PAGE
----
Alabama generally has a reputation as being very favorable to employers and less protective of employees. The state adheres to the at-will doctrine of employment law more adamantly than most other states.
On March 7, 2019, the U.S. Department of Labor (DOL) announced a proposed rule that would make more than a million American workers potentially eligible for overtime. This eligibility would come about by changing the threshold for salaries that triggers the exemption from the overtime provisions of the Fair Labor Standards Act (FLSA).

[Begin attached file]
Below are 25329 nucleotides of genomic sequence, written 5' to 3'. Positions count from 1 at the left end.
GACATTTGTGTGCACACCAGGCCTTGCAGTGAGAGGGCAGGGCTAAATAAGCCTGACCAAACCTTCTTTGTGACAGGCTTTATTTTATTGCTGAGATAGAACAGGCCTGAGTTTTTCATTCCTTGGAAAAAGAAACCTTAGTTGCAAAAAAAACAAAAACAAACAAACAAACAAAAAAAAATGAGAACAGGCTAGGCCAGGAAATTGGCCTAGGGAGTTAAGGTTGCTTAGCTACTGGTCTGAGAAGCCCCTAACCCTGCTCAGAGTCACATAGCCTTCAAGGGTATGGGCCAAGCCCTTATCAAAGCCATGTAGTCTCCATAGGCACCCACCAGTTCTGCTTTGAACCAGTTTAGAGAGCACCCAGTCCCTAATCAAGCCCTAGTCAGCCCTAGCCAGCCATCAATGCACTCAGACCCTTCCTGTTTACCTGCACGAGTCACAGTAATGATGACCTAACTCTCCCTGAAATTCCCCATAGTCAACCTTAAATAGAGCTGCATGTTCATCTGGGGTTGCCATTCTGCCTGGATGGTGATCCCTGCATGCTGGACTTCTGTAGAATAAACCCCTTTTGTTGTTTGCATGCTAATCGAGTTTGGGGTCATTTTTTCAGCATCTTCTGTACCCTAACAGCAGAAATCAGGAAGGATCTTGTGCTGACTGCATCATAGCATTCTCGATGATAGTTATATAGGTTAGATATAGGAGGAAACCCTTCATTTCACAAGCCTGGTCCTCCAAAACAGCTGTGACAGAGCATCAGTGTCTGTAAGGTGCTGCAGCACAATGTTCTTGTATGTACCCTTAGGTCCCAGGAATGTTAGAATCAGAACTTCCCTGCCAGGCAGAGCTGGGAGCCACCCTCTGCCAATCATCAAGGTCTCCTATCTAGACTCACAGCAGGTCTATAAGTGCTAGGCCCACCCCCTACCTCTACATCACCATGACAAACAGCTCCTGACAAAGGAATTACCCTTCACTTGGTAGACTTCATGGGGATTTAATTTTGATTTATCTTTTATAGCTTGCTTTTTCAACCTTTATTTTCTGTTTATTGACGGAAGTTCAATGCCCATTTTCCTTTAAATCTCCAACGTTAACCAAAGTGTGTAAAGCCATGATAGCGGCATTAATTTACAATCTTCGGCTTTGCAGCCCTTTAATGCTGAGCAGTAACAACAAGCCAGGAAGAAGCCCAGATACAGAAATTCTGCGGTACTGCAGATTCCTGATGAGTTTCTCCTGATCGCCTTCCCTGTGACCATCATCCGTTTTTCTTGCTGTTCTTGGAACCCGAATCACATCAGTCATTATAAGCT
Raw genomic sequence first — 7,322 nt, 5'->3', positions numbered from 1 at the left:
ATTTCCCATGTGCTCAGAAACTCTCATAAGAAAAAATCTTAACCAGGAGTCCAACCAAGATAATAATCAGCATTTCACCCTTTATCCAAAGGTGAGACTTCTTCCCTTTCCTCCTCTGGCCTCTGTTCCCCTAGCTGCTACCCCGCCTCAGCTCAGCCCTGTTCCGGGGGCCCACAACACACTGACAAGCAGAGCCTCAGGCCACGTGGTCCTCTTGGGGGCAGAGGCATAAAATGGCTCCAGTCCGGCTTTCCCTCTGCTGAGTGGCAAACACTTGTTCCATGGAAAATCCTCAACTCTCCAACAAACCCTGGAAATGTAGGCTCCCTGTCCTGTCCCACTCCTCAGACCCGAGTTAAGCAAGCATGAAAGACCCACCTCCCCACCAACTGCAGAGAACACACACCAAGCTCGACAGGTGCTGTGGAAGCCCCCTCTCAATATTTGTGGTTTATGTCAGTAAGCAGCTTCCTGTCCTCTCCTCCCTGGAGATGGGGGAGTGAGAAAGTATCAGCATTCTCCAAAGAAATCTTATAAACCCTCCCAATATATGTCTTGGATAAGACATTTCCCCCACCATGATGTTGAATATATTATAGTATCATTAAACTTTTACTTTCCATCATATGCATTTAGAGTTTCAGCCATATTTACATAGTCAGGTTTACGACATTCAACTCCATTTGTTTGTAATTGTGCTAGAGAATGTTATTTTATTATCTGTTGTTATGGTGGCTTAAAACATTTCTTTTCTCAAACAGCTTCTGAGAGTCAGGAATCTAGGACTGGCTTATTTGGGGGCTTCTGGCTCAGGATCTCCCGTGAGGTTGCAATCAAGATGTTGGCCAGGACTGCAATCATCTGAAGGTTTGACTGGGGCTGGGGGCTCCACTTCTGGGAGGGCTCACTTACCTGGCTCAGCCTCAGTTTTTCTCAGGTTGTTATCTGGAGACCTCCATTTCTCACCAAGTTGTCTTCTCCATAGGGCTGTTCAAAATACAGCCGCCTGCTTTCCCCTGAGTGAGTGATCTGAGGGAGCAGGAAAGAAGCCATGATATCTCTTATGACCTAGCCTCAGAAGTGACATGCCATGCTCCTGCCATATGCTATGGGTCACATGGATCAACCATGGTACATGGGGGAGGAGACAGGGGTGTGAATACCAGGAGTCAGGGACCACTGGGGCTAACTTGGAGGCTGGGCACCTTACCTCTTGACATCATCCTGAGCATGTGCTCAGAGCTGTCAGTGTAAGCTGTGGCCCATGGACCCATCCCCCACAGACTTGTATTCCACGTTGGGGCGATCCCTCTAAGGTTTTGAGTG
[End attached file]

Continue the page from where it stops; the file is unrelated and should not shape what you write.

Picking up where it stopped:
On August 24, 2018, the Office of Federal Contract Compliance Programs (OFCCP) changed its approach to investigating compensation discrimination. The OFCCP issued Directive 2018-05 entitled “Analysis of Contractor Compensation Practices During a Compliance Evaluation.” This new directive rescinds Directive 2013-03 entitled “Procedures for Reviewing Contractor Compensation Systems and Practices.” The 2013 document is more commonly referred to as Directive 307.
On February 1, 2018, the Office of Federal Contract Compliance Programs (OFCCP) of the U.S. Department of Labor (DOL) sent out 1,000 corporate scheduling announcement letters (CSALs).